Philadelphia’s Italian Market has long been one of the city’s most beloved neighborhoods, even before it was featured in Rocky Balboa’s training montage. Huddled on Ninth Street between Wharton and Fitzwater streets, the Italian Market is the largest outdoor market in the United States.
Just make sure to stop by the market early enough during the week to check out the shops, as many of the old-school family businesses close by 5 p.m. on weekdays and 2 p.m. on weekends.
The market features goods from more than 100 merchants, so there’s something to suit every person’s tastes. Giordano’s Produce is one of the most recognizable storefronts in the Italian Market and sells fresh fruits and vegetables from around the world. There are seven merchants who specialize in meat and game, including D’Angelo Bros. Meat Market, which has operated for more than 70 years. When prime beef gets boring, D’Angelo Bros. also offers fresh ostrich, alligator and kangaroo by the pound, along with other exotic game. Their meat is free of any fillers, preservatives or artificial coloring, Giordano said.
Because of its close proximity to the Delaware waterfront, the Italian Market hosts a wide range of seafood merchants, including the famous Anastasi family, who have sold seafood for more than 40 years.
“Our great-grandfather Thomas Anastasi came over from Sicily at age 13,” the Anastasi family writes on its Web site. “It started out with our grandfather selling fish off a cart that he pushed throughout the South Philadelphia streets while he sang out to the neighbors about all of his fresh, live products.”
Sabrina’s Cafe is another colorful spot in the Italian Market. Rated “excellent” by the Zagat Survey for four years in a row, this BYOB establishment is set against the backdrop of vintage Italian Philly but has a distinctly bohemian feel on the inside. More intriguing than their cozy dining area is the menu, which is vegetarian-friendly and offers a large selection of breakfast and dinner entrees, including sharp cheddar and apple omelets, polenta cheese fries and caramelized challah French toast.
Gleaner’s Cafe is part punk rock, part art house and all Philadelphia. The appeal of Gleaner’s is its minimalist design, which uses skateboards and local artwork as interior decoration. Flyers from past BYOB parties boast of zombies, gambling and Misfits songs played loud.
While third- and fourth-generation businesses comprise some of the Italian Market, the area is adapting to attract a new generation of technology-savvy hipsters by creating a niche that can’t be duplicated online.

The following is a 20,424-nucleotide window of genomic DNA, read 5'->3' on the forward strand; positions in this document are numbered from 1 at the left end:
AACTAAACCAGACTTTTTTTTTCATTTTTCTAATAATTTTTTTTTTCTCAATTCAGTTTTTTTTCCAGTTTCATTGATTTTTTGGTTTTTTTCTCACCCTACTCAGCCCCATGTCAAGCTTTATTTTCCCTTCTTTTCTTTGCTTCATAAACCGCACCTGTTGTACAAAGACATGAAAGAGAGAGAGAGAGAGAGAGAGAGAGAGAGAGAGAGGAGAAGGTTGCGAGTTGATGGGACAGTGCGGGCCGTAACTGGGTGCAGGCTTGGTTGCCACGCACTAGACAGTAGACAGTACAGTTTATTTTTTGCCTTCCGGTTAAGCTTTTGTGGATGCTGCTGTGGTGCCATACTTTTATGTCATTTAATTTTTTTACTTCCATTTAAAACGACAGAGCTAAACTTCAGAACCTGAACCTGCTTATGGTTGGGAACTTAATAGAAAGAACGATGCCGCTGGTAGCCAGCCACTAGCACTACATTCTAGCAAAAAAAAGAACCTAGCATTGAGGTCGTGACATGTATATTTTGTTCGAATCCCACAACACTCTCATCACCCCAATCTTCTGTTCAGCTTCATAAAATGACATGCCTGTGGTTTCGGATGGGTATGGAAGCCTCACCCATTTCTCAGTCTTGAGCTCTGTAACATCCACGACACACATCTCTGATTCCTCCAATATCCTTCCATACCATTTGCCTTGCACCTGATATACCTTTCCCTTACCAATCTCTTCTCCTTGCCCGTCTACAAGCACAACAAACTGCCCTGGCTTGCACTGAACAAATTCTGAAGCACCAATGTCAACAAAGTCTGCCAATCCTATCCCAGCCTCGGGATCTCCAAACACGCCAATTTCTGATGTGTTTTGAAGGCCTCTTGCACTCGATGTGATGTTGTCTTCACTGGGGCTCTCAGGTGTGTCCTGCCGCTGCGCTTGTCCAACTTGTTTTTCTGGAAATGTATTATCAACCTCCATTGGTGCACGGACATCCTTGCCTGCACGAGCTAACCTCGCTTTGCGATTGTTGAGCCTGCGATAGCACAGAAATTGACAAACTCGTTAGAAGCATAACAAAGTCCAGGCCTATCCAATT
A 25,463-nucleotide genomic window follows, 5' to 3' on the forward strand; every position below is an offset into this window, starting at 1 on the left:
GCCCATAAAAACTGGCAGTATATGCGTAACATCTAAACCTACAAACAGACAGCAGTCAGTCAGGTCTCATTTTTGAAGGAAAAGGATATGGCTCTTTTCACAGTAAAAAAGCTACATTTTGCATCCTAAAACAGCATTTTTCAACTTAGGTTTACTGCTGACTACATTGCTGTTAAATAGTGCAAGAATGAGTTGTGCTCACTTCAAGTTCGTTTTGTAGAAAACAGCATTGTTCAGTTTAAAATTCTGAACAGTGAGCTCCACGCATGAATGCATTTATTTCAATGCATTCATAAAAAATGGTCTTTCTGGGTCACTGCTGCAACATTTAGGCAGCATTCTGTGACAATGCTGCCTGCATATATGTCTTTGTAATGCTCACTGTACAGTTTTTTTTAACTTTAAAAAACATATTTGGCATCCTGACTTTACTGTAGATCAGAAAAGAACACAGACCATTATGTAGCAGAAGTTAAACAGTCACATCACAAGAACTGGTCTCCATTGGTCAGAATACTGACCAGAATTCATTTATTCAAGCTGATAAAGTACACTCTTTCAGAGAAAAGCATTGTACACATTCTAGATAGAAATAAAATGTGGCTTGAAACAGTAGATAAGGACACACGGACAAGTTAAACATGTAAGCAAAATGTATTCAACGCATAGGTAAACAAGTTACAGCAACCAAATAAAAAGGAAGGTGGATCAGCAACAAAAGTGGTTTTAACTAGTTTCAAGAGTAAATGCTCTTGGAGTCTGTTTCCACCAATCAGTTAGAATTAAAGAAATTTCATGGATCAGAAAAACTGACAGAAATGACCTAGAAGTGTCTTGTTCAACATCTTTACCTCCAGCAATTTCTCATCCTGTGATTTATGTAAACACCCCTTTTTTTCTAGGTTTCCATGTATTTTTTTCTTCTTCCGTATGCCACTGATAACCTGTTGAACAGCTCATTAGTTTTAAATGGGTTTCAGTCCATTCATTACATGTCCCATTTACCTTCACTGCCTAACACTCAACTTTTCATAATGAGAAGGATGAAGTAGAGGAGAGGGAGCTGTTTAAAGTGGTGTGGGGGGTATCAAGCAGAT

“The Internet is taking a big chunk out of business – people can buy online or just get their information different ways,” said Molly Rusakoff, a third-generation bookseller and owner of Molly’s Bookstore. “What happens with most people is that they shift their business to Internet-based book selling, but that’s not really what I got into it for. I like the old social aspect of it.” Instead, Rusakoff has turned to the artistic community to gain publicity and new customers. “I’ve been hosting a lot of artistic events,” she said. “I’ve had reading and special events twice a week and now I’m having events a few times a month.”
Rusakoff also said that she is in the process of making Molly’s a center for homeschooling children, so many of her recent readings have focused on childhood education. True to the notion of our country being a “Melting Pot,” Rusakoff said that waves of Asian-Americans and Hispanic-Americans are also permeating the culture of the Italian Market. “People don’t realize that there are still a lot of Italians here as well,” she said. “When I first came here [20 years ago], there were a lot of Asians, and in the last five years, there are a lot of Hispanics, and it’s all kind of layering to make the Italian Market really international.”
There is a smaller Asian Market located on Sixth Street and Washington Avenue, just a few blocks before the Italian Market. Popping up around the Asian Market are clusters of bodegas.
Well, imitation is the highest form of flattery.
Jimmy Viola can be reached at firstname.lastname@example.org.
In The Know…
909 S. Ninth St.
910 Christian St.
917 S. Ninth St.
The Italian Market is located on South Ninth Street between Wharton and Fitzwater streets.